The availability and characteristics of junior debt in the lower end of the market may have changed the least over the past year. The good news for these lenders is that deal flow has been the strongest in years as they are being called on more as the gap between senior and equity needs to be closed. Lending multiples here may be down by up to one-half of a turn but pricing in deals closed has been relatively consistent. The pricing has not fluctuated a great deal other than the mezzanine lenders taking advantage of some upside opportunity. “While the cash pay aspect of pricing on the lower end of the market has been relatively consistent, there has been a movement towards increased pricing in the form of greater warrant positions for mezzanine lenders,” said Keven Shanahan of
Most experts continue to see the liquidity in the middle market readily available from private equity groups. These groups will likely be called upon to provide more capital to a transaction than they were a year ago and also to provide additional capital to portfolio companies where more liquidity is needed. The larger deals will pose more of a challenge for the reasons noted above but, for the most part, the lower end of the market should remain on course. There will also be tremendous opportunity for those private equity groups seeking “contrarian” investments in downtrodden industries, so long as they can call on their strong lending relationships to provide the financing. A greater challenge may exist going forward for investment bankers in trying to meet seller expectations and putting together deals that make sense to all parties in the softening economy.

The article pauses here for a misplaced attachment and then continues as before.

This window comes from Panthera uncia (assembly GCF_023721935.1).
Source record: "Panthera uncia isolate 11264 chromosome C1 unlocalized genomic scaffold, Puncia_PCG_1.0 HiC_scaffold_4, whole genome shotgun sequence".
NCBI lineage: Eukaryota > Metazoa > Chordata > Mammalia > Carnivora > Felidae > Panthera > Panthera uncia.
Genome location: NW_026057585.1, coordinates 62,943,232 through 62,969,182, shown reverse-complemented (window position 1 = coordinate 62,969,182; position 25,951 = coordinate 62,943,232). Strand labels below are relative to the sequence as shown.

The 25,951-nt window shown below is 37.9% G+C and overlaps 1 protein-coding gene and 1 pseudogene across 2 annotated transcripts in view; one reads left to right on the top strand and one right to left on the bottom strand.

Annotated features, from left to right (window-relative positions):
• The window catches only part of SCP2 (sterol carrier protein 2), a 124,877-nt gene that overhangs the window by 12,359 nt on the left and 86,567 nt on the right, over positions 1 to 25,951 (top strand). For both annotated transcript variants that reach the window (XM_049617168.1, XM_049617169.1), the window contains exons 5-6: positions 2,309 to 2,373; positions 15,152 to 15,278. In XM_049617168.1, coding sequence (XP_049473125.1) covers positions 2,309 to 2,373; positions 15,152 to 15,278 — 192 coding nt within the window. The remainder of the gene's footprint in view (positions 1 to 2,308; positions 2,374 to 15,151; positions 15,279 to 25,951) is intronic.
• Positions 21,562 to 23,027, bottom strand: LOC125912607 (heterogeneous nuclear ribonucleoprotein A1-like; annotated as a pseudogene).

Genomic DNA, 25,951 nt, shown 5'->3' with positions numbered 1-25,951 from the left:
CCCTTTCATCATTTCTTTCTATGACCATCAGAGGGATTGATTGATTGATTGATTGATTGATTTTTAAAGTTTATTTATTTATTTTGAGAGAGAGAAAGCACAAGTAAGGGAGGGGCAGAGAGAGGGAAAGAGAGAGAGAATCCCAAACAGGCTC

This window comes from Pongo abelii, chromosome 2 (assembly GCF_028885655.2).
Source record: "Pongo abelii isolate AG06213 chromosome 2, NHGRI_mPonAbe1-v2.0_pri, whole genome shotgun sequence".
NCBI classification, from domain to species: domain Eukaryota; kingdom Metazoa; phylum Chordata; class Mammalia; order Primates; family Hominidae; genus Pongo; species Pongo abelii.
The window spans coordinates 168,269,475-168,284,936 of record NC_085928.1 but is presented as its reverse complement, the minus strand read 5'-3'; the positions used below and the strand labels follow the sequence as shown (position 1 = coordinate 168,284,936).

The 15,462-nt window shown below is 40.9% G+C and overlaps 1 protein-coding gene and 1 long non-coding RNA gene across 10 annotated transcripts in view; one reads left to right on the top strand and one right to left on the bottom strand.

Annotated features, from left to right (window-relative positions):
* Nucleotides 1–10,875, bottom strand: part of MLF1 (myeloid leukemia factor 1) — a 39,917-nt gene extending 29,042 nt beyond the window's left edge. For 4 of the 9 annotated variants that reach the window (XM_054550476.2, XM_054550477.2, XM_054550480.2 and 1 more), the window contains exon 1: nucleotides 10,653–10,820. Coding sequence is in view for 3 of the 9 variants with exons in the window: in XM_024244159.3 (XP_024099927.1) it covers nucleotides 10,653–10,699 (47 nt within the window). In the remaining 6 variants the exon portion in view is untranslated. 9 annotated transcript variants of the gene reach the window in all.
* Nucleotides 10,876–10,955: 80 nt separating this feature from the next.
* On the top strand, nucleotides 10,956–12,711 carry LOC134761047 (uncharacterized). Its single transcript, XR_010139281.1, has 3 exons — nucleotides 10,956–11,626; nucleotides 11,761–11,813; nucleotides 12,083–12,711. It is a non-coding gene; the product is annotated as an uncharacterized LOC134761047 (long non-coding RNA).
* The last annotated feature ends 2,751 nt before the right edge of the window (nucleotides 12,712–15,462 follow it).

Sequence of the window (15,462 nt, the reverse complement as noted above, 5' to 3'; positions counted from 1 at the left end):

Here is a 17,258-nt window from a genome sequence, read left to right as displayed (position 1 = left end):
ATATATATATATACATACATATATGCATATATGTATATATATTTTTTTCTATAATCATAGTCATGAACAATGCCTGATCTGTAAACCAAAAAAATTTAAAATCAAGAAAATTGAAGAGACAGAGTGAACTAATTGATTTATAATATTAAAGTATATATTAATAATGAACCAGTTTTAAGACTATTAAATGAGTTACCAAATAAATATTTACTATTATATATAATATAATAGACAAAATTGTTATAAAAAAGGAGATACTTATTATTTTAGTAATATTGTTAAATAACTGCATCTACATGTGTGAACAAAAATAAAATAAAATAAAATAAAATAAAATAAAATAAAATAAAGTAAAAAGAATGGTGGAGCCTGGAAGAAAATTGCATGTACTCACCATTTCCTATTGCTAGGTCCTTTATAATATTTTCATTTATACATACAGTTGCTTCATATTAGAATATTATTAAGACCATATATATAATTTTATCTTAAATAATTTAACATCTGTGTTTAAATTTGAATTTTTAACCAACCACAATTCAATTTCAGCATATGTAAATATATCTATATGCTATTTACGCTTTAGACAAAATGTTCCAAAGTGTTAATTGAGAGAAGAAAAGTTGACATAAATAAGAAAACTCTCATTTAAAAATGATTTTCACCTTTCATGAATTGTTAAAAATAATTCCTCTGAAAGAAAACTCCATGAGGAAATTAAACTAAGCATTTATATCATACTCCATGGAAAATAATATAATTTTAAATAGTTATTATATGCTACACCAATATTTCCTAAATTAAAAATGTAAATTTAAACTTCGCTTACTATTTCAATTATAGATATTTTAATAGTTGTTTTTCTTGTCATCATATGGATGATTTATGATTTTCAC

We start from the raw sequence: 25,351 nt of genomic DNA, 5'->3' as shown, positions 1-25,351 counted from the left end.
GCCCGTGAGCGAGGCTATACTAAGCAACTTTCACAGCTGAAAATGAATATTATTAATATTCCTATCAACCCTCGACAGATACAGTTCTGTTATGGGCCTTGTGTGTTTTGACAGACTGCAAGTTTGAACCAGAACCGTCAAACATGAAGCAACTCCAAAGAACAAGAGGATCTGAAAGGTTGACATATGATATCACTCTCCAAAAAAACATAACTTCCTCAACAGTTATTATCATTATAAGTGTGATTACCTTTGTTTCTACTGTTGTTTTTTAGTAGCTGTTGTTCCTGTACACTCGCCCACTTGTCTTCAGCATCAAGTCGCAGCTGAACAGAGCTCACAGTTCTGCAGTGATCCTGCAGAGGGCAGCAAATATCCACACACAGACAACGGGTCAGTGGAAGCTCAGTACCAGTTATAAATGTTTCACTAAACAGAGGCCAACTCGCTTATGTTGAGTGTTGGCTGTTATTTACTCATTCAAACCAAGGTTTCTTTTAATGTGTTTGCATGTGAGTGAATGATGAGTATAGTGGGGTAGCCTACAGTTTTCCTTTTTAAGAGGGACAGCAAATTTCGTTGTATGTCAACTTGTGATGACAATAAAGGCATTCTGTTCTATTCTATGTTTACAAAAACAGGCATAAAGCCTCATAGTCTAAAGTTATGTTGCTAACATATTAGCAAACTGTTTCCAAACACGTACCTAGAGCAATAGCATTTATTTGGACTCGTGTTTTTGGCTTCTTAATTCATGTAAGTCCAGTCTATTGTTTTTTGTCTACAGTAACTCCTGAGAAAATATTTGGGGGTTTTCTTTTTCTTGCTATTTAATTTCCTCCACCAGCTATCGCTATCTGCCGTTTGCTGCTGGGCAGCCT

Ron Kerdasha is senior vice president, Business Finance Division, Bank of America Business Capital